The one thing though is that women now have the shot (no pun intended) to conceive via many means other than sex and for many that gives hope where not too long ago there was none.

    When we were trying to have a child and we applied at an adoption agency they told us we were to forgo all infertility treatments or we would be dropped from their adoption lists. Wild. The only thing that one social worker asked that made sense was when she asked if I wanted to be pregnant, or wanted to parent. It sort of awakened a part of my brain that had been isolated.

    As for the sex part–After the scheduled sex due to injections, egg releases, and vag prep because I was “hostile”….well it really took any fun out of sex and made it a job. It’s hard to make it fun again.

  5. I am sorry that you even need to explain it in the first place as I see it (the inability to create a child through sex and the need to use a calvacade of other individuals to do so scientifically and the toll that that process would take on a couple) as intuitive. There are so many things in life (the tragic loss of a loved one, a dreaded disease, suicide, the death of a child) that I don’t need to experience in order to perceive how the parties involved might be reacting. So, it is a shame that your therapist is putting you through hoops in order for her to ‘get it’. Sure, unless you are infertile, you can’t possibly understand the processes of treatment (financial, emotional, physical, psychological) but that doesn’t mean it would be that big of a stretch to at least get the burden/toll/strain/disconnection that going through repeated ART would have.

    I don’t know, maybe I’ve been around/in it too long, but it doesn’t seem like it should be counter-intuitive for a trained professional.

  6. I understand that the science makes it less private. But I don’t think it makes it any less amazing. Yes, it takes its toll. So does unexplained repeated pregnancy loss … where we had a cavalcade of medical professionals with no idea what to do. Your therapist shouldn’t be asking you to explain that.

    I’m not sure, though, that you’ve lost that creation to science. Because honestly, without you, that particular life would never exist. I think that’s how I reconnect myself, spiritually, to a process that was managed by science.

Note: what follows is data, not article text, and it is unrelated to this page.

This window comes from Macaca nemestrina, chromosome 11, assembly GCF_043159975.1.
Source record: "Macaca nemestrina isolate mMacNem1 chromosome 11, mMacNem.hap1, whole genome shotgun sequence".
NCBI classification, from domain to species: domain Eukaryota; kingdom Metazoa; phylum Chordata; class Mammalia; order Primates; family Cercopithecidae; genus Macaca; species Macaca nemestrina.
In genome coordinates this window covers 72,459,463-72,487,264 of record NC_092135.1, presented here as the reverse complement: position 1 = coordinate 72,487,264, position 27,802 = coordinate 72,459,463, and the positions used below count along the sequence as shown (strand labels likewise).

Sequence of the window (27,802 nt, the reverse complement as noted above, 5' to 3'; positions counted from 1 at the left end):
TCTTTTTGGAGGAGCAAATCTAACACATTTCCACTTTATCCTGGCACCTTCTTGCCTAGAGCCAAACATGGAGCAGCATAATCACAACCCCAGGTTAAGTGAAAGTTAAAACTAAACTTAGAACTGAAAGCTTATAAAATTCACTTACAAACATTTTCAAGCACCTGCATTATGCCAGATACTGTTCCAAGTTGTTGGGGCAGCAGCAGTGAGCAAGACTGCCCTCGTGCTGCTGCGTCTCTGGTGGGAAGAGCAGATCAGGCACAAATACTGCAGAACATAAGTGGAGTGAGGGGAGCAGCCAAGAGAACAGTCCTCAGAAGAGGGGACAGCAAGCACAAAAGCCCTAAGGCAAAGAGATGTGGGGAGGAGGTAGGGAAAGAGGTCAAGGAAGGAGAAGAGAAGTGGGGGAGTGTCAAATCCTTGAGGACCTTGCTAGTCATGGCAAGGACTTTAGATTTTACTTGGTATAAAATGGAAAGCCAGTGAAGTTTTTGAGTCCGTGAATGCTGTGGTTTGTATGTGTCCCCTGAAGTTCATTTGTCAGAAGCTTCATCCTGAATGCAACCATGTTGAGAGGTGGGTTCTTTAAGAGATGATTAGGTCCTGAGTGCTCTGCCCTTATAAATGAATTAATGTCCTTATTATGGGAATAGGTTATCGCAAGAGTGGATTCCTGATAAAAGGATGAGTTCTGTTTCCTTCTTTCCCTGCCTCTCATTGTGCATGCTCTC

7. I thought you had a therapist who had experience with infertility. Did I remember that wrong?
    I like what Delenn and Justine said a lot. I see what you’re saying about it taking a whole lot of other people, but Lucky was still a result of the two of you committing to becoming parents. Sometimes when I try to imagine being a regular fertile person, it just seems weird to me. Getting pregnant is such a crapshoot no matter what, and such an amazing feat under any circumstances, it seems strange that for so many people it WOULD work right away. It seems far more logical that something as huge as creating a new life would take months or years and many medical professionals. But I guess that doesn’t change anything.

  8. And this is the exact reason I stopped seeing my therapist. He was great with the grief I felt over the loss of my dad and how I was managing the ensuing mess but when it came to the IF stuff and how I was (not) handling it, he just did NOT get it and I didn’t have the energy to fight his concepts. It’s so incredibly hard for anyone who has not lived it to truly understand how it effects us in ways they could never imagine. Heck, ways WE never imagined until we were immersed in it.
    But hey, he helped in ways I needed to make it possible for me to work through the IF stuff so I guess that’s something! Hopefully your therapist is doing the same for you.

  9. I am just sad that you don’t want to be intimate with Charlie Brown….that you seem to be so miserable..I wish I could give you a baby made by you and Charlie…but more than that I wish I could give you happiness…and I’m not sure that the baby will actually give you the happiness you desire….I don’t know when it will ever be enough..really..My husband used to say to me, I’ll be happy when…then we’d get there then, if we do this I’ll be happy…it was NEVER enough..He worked through it like you did and is truly happy now…I hope your therapist helps you get there, if not get a new one..

    Leslie B.